Safety data obtained from randomized clinical trials designed to evaluate the efficacy of rheumatoid arthritis (RA) drugs can be misleading for several reasons. Often, the studies are short term (6 months or less), and are highly selective of the subjects included (usually subjects with very active disease and with few medical comorbidities). In addition, background DMARDs are usually restricted to methotrexate.
Tumor necrosis factor alpha (TNF-a) is a highly inflammatory cytokine with an important role in coordinating the inflammatory response seen in the axial skeleton of patients with ankylosing spondylitis (AS). Two biologic inhibitors of this cytokine, etanercept (Enbrel) and infliximab (Remicade), have been shown to be effective at reducing the subjective symptoms and reducing the systemic inflammatory response in AS in randomized clinical trials.
Celecoxib Effective at Reducing Recurrent Colonic Adenomatous Polyps, but May Increase Cardiovascular Risk
In addition to analgesic effects, animal studies have shown that inhibition of cyclooxygenase-2 (COX-2) is chemoprotective against colonic adenomas. In humans, the use of the COX-2 inhibitor celecoxib (Celebrex) has demonstrated anti-tumor activity in patients with familial adenomatous polyposis, a condition characterized by numerous colonic adenomas that often lead to frank colon cancer early in life.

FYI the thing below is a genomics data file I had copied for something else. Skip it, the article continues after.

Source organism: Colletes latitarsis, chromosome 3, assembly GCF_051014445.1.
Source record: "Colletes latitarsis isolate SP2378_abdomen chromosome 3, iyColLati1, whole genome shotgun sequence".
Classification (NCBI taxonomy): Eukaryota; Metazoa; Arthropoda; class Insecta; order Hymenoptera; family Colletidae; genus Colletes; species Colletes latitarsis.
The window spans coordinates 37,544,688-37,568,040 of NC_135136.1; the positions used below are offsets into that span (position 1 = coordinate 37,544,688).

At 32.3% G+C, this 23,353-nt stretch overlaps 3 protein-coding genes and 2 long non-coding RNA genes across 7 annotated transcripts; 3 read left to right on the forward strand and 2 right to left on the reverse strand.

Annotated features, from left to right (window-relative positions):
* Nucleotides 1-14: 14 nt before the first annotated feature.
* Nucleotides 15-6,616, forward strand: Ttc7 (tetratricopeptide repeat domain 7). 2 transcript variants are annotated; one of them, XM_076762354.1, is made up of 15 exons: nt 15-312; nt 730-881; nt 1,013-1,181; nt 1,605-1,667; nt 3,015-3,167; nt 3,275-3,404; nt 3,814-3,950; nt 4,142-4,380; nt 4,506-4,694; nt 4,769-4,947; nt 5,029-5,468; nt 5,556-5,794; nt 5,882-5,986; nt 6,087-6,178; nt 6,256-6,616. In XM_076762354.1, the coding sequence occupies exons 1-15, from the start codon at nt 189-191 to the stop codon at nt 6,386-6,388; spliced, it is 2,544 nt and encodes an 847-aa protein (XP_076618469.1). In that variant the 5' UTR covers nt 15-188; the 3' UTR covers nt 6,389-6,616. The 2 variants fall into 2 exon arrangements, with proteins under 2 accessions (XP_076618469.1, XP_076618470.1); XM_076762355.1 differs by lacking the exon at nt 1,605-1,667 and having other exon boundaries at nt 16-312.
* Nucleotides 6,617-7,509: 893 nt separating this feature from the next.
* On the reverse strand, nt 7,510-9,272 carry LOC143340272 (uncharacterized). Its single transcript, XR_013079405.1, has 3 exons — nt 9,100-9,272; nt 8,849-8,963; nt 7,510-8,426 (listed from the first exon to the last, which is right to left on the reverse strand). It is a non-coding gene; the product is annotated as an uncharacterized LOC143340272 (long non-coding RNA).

Temporal Trends in the Maintenance of Bone Health among Chronic Glucocorticoid Users Improving, but Fall Short of Recommendations
The association of glucocorticoid use, low bone mineral density (BMD), and osteoporotic fracture is well established. However, the use of bone-protective measures for users of glucocorticoids has traditionally been sub-optimal. The 1996 American College of Rheumatology Guidelines recommend routine BMD testing and liberal use of anti-osteoporosis medications in chronic glucocorticoid users, yet the effectiveness of these recommendations in clinical practice have not been systematically evaluated.
The Food and Drug Administration (FDA) has approved automated delivery systems for both Humira® (adalimumab) and Enbrel® (etanercept). The Humira Pen and Enbrel SureClickTM will be available for patient use in the first week of August 2006. In both systems, the medication is in a prefilled pen-like device and the needle is not visible to […]